Wednesday, April 06, 2011

Where are They Now?

The life of a child prodigy through the window of YouTube is very different from the lives of child prodigies of decades past. I do like to keep up and watch my favorite YouTube kids develop.

The five-year-old who played an impressive and expressive Bach Gigue

is now nine, and playing a Chopin Waltz.

Then there's Umi Garrett who played a highly-impressive Gnomenreigen at eight,

a slightly faster Gnomenreigen at nine,

and she has also been playing chamber music.


Marjorie Kransberg-Talvi said...

All the so-called "child prodigies" I've personally known throughout my life have suffered serious setbacks. The little girls are so adorable in their flouncy dresses, aren't they? One former child star told me that her mother asked a physician if there was a way to delay physical development, the onset of menstruation, etc.

Behind many "prodigies" is a monster for a parent.
I would never, never exploit my child.

Elaine Fine said...

Thanks for your wise comment Margie. You have been there (aren't you glad that YouTube wasn't around when you were a kid?)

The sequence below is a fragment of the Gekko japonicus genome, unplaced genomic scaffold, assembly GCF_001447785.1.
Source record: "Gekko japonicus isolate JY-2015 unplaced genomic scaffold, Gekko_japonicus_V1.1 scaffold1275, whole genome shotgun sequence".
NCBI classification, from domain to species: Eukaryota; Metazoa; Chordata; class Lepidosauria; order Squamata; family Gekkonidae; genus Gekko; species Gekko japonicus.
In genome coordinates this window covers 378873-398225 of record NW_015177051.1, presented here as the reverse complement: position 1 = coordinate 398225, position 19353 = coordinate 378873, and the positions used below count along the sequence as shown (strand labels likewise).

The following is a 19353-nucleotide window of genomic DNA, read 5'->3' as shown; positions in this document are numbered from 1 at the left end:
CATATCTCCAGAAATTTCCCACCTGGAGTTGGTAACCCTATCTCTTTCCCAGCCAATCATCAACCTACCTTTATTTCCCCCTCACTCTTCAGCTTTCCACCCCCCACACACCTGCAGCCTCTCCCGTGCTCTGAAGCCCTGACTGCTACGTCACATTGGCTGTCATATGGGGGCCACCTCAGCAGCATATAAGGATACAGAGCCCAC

My hope is that for these girls it might be different. My hope is that they will grow as musicians, and that they are not playing mainly for approval. I KNOW that hope is useless. It is so tough to have any kind of musical innocence in the YouTube age. Really tough, particularly when you can so easily "go pro" through the computer in your home.

At a time when you could be exploring all of life's possibilities, which can best be done through anonymity, trial, and error, you have a "public" (in addition to your parents) that has expectations of you.

Erik K said...

Like Ms. Kransberg-Talvi, the overwhelming majority of my work with child prodigies has mostly made me a bit sad. It's like on a video game where you can create your own character and you hve 100 "attribute" points to assign...and you give all 100 to music. I can't think of a single one I've worked with who had even mildly decent social interaction skills; mostly looked straight to the floor, accepted congratulations with a slump of the shoulders, etc. There just seemed to be no spark in them, aside from when they were at the piano or with their instrument. I hope these girls have a more positive experience.

Elaine Fine said...

The "burnout" rate for the very young "stars" seems to be pretty high. There's one I have watched who seemed to have reached a peak at four, and another who is doing the commercial thing (or has parents who are doing the commercial thing) in a big way, but I notice nothing in the way of musical growth.

Developing as a musician takes a lifetime. Developing as a person takes a lifetime. If you rush the process, you are in danger of creating problems.

I speak from the perspective of a person who spent far too little time being a child and progressed too quickly into adulthood.